One Day in January: A News Quiz

January 31, 2018
Veronica Hackethal, MD
Veronica Hackethal, MD

January 12, 2018 was a busy day for health care headlines. See what you recall from 3 news stories on 1/12/18 (and a bonus story from 1/10/18).

January 12, 2018, was a big day for health care headlines. From Medicaid work requirements and a virulent flu season to recall of a popular drug and a label expansion for another -- find out what you recall about the details with our One Day In January News Quiz. (Caveat: we cheated a bit - one news story appeared on January 10!)

1. Which state became the first under the Trump administration to institute Medicaid work requirements?A. Arizona

B. Indiana

C. Maine

D. Kentucky

Please click below for answer, discussion, next question.

Answer: D. Kentucky

On January 12 2018, Kentucky became the first state under the Trump administration to institute Medicaid work requirements. The new Medicaid rules will require able-bodied Medicaid recipients aged 19-64 to take part in at least 80 hours of “employment activities” each month, which includes job training, education and community service. Exempt groups include former foster-care youth, pregnant women, primary caregivers of a dependent, full-time students, the disabled and the medically frail. These changes will take effect in Kentucky in July 2018.1

The move came one day after the Trump administration announced for the first time that states could begin imposing work or job training requirements for recipients to obtain Medicaid, with the proviso that states would have to make “reasonable modifications” for people with opioid addiction and other substance use disorders. States that have proposed similar changes to Medicaid but have yet to do so (as of January 17, 2018) include Arizona, Arkansas, Indiana, Kansas, Maine, New Hampshire, North Carolina, Utah and Wisconsin.

2.  Approximately how effective is the flu vaccine for 2017-2018 flu season?A. 20%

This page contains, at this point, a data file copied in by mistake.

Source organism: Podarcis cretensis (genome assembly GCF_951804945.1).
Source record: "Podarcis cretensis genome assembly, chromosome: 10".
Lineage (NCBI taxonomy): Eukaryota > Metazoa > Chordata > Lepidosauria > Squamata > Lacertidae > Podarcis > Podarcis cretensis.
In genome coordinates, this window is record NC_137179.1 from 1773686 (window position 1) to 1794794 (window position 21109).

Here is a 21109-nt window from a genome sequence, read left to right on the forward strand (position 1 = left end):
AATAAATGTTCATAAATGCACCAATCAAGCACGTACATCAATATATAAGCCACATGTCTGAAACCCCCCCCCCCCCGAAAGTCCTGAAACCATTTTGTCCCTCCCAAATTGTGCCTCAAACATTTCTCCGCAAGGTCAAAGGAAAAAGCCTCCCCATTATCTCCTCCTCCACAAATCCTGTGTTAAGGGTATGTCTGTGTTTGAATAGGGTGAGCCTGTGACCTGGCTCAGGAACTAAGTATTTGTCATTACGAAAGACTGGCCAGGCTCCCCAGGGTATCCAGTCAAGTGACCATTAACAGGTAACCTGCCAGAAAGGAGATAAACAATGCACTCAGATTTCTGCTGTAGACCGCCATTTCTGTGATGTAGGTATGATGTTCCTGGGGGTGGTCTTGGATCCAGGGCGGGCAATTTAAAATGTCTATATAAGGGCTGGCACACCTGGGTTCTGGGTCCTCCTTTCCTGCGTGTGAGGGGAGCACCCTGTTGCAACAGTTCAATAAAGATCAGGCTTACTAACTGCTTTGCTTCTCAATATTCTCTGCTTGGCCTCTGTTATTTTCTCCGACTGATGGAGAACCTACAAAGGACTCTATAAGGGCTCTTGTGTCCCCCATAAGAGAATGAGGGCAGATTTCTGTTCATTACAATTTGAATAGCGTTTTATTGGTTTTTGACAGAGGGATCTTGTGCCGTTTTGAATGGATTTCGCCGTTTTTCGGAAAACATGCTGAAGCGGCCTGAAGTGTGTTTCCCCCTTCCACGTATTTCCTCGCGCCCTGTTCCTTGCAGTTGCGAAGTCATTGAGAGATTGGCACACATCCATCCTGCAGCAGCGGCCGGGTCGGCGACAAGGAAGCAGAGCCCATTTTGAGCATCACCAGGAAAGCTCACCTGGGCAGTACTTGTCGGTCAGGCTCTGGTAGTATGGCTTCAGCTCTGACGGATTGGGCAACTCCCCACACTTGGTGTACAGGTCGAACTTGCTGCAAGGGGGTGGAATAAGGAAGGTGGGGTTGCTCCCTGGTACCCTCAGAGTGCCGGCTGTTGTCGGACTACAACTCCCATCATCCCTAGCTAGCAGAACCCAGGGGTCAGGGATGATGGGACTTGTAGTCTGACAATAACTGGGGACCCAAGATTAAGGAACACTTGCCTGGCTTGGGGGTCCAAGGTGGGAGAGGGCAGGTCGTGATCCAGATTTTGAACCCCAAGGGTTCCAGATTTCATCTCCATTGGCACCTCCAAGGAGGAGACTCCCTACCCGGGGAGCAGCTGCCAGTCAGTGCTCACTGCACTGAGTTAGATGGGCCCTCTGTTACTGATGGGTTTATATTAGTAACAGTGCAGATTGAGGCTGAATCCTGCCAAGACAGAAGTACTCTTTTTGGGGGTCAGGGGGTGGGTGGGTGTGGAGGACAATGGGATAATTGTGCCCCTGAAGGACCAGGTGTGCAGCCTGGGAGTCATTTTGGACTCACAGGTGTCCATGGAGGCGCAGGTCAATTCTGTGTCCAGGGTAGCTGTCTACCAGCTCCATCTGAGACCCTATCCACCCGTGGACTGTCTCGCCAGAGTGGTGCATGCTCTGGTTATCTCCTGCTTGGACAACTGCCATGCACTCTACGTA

B. 30%

C. 40%

D. 50%

Please click below for answer, discussion, next question.

Answer: B. 30%

On January 12 2018, representatives of the CDC announced that so far H3N2 is the predominant circulating form of influenza for the 2017-2018 flu season. H3N2 causes more severe illness, as well as increased hospitalizations and deaths, especially in children, people age 65 and over, and those with underlying conditions. The flu vaccine is generally less effective against H3N2 than other strains of influenza. While preliminary effectiveness data from surveillance studies will not be available until mid-February 2018, information so far suggests that the flu vaccine will have an effectiveness of around 30% for the 2017-2018 season.2

3. In January 2018, which of the following was recalled due to a labeling error:A. Simvastatin

B. Warfarin

C. Clopidogrel

D. Atorvastatin

Please click below for answer, discussion, next question.

Answer: C. Clopidogrel

On January 10, 2018, International Laboratories voluntarily recalled one lot (lot number 117099A) of clopidogrel USP 75 mg tablets due to a labeling error. The company said that this lot may contain clopidogrel 75mg or simvastatin USP 10-mg tablets. The recall happened one day after the US FDA issued a safety alert about the mislabeling.3 In August 2017, International Laboratories issued a nationwide recall of a single lot of pravastatin sodium USP 40-mg tablets, which was mislabeled and contained the antidepressant bupropion.

4. Which of the following is the first drug indicated specifically for BRCA-mutated breast cancer?

A. Olaparib

B. Rucaparib

C. Niraparib

D. None of the above

Please click below for answer and discussion.

Answer: A. Olaparib

On January 12, 2018 the US Food and Drug Administration (FDA) extended the approval for olaparib (Lynparza, AstraZeneca/Merck & Co) to include the treatment of metastatic BRCA-positive, HER2-negative breast cancer,5 making it the first FDA-approved drug indicated specifically for BRCA-mutated breast cancer.

Approximately 10-15% of patients with any type of breast cancer carry the BRCA mutation. Olaparib inhibits poly-(ADP-ribose) polymerase (PARP), which is involved in DNA repair. The drug is already approved for treating BRCA-mutated ovarian cancer.  Other PARP inhibitors include rucaparib (Rubraca, Clovis Oncology), approved for treating BRCA-positive ovarian cancer, and niraparib (Zejula, Tesaro), approved for treating ovarian cancer regardless of BRCA mutation status. 
 

 

References

1. Abutaleb Y. Kentucky becomes first U.S. state to impose Medicaid work provisions. Reuters  January 12, 2018. Accessed January 17, 2018.

2. Abutaleb Y. Trump administration to let states adopt Medicaid work requirements. Reuters January 11, 018. Accessed January 17, 2018.

3. Centers for Disease Control. Transcript for CDC update on widespread flu activity. January 12, 2018. Accessed January 17 2018.

4. US Food and Drug Administration (US FDA). Clopidogrel Tablets USP, 75 mg by International Laboratories: Recall - Product Mislabeling. January 10, 2018. Accessed January 18 2018.

5. US Food and Drug Administration (US FDA). FDA approves first treatment for breast cancer with a certain inherited genetic mutation. January 12, 2018. Accessed January 18, 2018.